Getting all the correct information on training and nutrition can be difficult with all the contradictory information out there. Many of you have studied all the books and Web sites and talked to champions and have figured out how to get that great physique, but just aren't motivated to actually put all that knowledge to work. It was never a problem for me when I competed. I was so frightened of stepping on stage and making a fool of myself, I made sure I did what I could every day to look my best. Since I quit competing, I've had to find other ways to motivate myself. Here's a more thorough look at what Diane and I do and what we suggest you do:
- Take photos of yourself! When you see how bad you look, it will drive you to get better. The B&W photo of me used on this page was taken six to eight weeks after I just looked in the mirror and didn't like what I saw. I was happy with my accomplishment. So my advice to people is to take a photo of yourself and then take new photos every six weeks until you are in the shape you desire. That is, don't try to accomplish miracles in six weeks if you haven't been training and eating fairly well and just need to up the intensity for a month or two to get back into shape. Most of you haven't gotten into that shape in six weeks and it's going to take longer than six weeks to get in the shape you want.
- Find photos of others that inspire you. I'm inspired to achieve a look that is pleasing, not just grotesque.
When I was a kid I saw photos of Greek statues, like the discobolos of Myron or Laocoon, and got it into my head that that is what men should look like instead of the beer-gut, no-ass, skinny-legged excuses for manhood I saw walking around at the local swimming pool.
Later I saw a picture of John Grimek that demonstrated to me what real manhood could achieve. Perched on a pillar was a god in the flesh! The highlight of my life was later actually meeting the great JCG in person when I was only 20 years old. He is one of the few people I've ever met that lived up to my expectations in real life.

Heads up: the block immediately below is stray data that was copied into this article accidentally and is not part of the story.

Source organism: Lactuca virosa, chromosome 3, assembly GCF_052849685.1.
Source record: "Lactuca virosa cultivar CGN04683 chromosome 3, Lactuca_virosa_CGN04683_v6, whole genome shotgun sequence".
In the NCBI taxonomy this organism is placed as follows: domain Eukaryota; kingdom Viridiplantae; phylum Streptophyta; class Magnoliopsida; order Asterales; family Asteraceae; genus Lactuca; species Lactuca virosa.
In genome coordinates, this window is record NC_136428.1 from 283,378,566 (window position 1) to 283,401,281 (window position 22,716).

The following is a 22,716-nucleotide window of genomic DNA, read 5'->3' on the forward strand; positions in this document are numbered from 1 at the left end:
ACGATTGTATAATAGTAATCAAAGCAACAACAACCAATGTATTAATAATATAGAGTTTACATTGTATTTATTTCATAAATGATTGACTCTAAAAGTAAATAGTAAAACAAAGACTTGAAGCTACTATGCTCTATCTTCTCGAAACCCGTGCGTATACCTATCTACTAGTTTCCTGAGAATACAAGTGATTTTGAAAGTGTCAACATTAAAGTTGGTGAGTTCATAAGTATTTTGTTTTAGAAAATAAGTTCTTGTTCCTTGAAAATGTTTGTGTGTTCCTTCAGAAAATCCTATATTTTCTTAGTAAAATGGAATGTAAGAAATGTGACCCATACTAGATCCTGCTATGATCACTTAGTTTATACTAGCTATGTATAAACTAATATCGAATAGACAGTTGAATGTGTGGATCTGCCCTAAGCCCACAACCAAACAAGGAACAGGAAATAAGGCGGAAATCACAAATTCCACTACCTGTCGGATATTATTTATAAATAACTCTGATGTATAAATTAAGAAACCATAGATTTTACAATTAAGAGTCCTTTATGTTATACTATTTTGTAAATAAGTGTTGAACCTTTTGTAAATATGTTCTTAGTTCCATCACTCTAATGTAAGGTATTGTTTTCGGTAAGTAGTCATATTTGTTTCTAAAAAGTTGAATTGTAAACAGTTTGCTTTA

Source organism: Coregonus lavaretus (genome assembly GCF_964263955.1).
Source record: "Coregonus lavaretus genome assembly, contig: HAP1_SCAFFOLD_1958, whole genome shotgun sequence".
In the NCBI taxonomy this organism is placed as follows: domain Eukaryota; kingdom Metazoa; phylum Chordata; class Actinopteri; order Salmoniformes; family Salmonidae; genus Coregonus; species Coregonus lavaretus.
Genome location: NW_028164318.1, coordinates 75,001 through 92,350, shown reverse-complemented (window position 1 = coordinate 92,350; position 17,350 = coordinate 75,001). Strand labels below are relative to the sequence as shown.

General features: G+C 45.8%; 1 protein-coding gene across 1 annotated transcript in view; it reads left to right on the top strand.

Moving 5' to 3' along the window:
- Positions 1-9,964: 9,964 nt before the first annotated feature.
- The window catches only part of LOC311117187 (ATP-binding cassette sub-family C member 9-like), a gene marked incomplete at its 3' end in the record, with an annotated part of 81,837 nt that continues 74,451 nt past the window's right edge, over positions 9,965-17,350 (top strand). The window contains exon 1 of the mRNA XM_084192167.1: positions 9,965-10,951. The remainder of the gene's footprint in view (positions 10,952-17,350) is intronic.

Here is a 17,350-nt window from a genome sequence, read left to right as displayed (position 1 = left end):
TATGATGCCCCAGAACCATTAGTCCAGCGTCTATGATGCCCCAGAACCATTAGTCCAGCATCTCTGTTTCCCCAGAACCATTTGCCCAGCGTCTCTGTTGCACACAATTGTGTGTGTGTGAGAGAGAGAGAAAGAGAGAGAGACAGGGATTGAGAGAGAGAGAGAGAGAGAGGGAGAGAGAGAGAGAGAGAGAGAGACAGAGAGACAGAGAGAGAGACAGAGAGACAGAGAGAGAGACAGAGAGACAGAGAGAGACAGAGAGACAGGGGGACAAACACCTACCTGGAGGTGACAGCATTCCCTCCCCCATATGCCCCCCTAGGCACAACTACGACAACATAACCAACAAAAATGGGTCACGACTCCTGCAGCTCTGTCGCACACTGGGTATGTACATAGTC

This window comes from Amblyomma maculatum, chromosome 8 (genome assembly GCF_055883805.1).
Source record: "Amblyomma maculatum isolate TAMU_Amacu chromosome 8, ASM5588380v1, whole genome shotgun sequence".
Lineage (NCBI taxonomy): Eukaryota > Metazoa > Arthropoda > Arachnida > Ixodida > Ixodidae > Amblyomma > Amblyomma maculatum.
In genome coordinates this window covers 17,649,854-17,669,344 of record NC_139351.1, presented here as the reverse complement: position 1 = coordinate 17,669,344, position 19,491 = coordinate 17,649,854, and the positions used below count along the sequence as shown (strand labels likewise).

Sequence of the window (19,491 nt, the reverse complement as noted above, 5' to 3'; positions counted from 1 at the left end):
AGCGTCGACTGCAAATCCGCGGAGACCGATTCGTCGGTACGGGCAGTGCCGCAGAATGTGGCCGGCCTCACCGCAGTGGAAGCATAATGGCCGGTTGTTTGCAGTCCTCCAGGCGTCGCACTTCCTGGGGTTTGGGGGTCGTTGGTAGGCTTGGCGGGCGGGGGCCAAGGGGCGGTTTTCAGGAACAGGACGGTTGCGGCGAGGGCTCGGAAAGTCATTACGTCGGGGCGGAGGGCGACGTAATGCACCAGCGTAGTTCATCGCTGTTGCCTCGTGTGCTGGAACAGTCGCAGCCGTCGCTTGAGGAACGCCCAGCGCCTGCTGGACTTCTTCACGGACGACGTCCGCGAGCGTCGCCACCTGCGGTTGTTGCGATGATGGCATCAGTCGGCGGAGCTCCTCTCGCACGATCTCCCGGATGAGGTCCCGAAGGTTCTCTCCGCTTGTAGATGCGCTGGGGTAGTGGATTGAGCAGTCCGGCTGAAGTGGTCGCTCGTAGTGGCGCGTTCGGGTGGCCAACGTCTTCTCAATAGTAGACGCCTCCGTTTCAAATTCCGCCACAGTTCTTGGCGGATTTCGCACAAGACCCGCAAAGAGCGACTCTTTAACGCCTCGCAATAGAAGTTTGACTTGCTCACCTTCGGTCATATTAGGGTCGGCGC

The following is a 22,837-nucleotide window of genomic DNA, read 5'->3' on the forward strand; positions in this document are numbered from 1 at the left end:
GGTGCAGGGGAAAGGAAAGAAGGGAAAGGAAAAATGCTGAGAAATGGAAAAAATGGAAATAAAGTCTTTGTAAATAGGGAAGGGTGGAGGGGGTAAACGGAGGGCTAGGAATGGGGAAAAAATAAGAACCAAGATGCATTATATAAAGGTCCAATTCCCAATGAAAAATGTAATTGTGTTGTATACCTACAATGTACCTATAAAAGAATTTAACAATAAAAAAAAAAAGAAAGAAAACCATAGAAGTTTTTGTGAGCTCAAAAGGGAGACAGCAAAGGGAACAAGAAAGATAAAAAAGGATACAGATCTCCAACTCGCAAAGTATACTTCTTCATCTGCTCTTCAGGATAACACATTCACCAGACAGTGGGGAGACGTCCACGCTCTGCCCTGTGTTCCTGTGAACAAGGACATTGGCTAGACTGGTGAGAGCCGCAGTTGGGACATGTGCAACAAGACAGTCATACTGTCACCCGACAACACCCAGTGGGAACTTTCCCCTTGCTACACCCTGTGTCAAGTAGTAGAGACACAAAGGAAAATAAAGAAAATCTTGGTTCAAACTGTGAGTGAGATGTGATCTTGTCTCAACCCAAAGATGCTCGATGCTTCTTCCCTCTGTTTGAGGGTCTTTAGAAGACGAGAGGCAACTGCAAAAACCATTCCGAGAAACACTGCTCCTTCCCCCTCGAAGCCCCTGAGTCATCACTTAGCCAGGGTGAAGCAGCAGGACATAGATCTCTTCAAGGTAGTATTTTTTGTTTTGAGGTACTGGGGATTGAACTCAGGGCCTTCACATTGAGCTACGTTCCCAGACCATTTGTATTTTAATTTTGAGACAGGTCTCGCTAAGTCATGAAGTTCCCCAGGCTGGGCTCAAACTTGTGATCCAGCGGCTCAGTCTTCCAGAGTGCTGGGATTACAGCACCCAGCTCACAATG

Another guy is none other than the first Mr. Olympia, Larry Scott. This picture on the cover of Muscular Development blew my mind. It still does! For me, no one has even come close to the perfection of Scott's arms, other than Lee Priest.
Both of these pictures have emotional moments attached to them so that they still are able to create motivation in me as they did years ago. Needless to say, both pictures are prominently displayed on my gym walls. I look at those photos and feel twenty years old and ready to pump my heart out!
- Listen to music. I see a lot of people with headsets listening to their favorite music or motivation tapes. When I first began training in the 60s, I played music (the old surfer stuff: Beach Boys, Jan and Dean, etc.) and getting copies of that old stuff and playing it again got me right back into the psyche-mode too! (Just ask Ms. Fields. She's been in my gym and will attest to all these facts.)
- Training partners. I never really needed a training partner to motivate me. In fact, I found them a hindrance: most people work out too slow or don't show up on time or aren't motivated themselves and drain my energy trying get them psyched up. But it really works for a lot of people. I've seen a couple of guys or gals train together and achieve marvelous things. They made it a competition between them to see who could gain the most in strength or size or just lose the most weight. They came in the gym aching to get started busting a gut with their partner! The only training partner I enjoyed for very long and made great gains with was the first Ms. America, Laura Combs.
Richard and Laura Combes, the first Ms. America, training at Gold's Gym.
- Constantly set new goals. How many times have you seen someone lose a large amount of weight, only to regain it all plus a few added pounds. What happened? Once the target was hit, the celebration began. If new goals were already in place, the celebratory meal would be just that...one meal. Then the successful transformation artist would be right back on track with a keen focus on the next goal. Whether it's the next contest, a photo shoot, looking great at your 25th reunion and children's weddings or just simply getting into a certain pair of jeans, set a goal, go after it and set another before the process is over.